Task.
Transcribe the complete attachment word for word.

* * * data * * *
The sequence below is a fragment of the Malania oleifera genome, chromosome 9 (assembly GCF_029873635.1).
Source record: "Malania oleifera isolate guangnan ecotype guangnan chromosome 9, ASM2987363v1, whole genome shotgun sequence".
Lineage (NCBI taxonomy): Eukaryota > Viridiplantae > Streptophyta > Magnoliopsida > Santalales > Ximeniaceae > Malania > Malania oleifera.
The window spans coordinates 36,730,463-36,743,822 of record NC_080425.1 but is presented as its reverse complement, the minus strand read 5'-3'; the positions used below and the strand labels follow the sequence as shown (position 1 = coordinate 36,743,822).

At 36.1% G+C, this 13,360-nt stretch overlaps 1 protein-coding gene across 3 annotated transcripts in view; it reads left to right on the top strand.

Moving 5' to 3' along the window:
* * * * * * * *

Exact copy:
The sequence below is a fragment of the Malania oleifera genome, chromosome 9 (assembly GCF_029873635.1).
Source record: "Malania oleifera isolate guangnan ecotype guangnan chromosome 9, ASM2987363v1, whole genome shotgun sequence".
Lineage (NCBI taxonomy): Eukaryota > Viridiplantae > Streptophyta > Magnoliopsida > Santalales > Ximeniaceae > Malania > Malania oleifera.
The window spans coordinates 36,730,463-36,743,822 of record NC_080425.1 but is presented as its reverse complement, the minus strand read 5'-3'; the positions used below and the strand labels follow the sequence as shown (position 1 = coordinate 36,743,822).

At 36.1% G+C, this 13,360-nt stretch overlaps 1 protein-coding gene across 3 annotated transcripts in view; it reads left to right on the top strand.

Moving 5' to 3' along the window: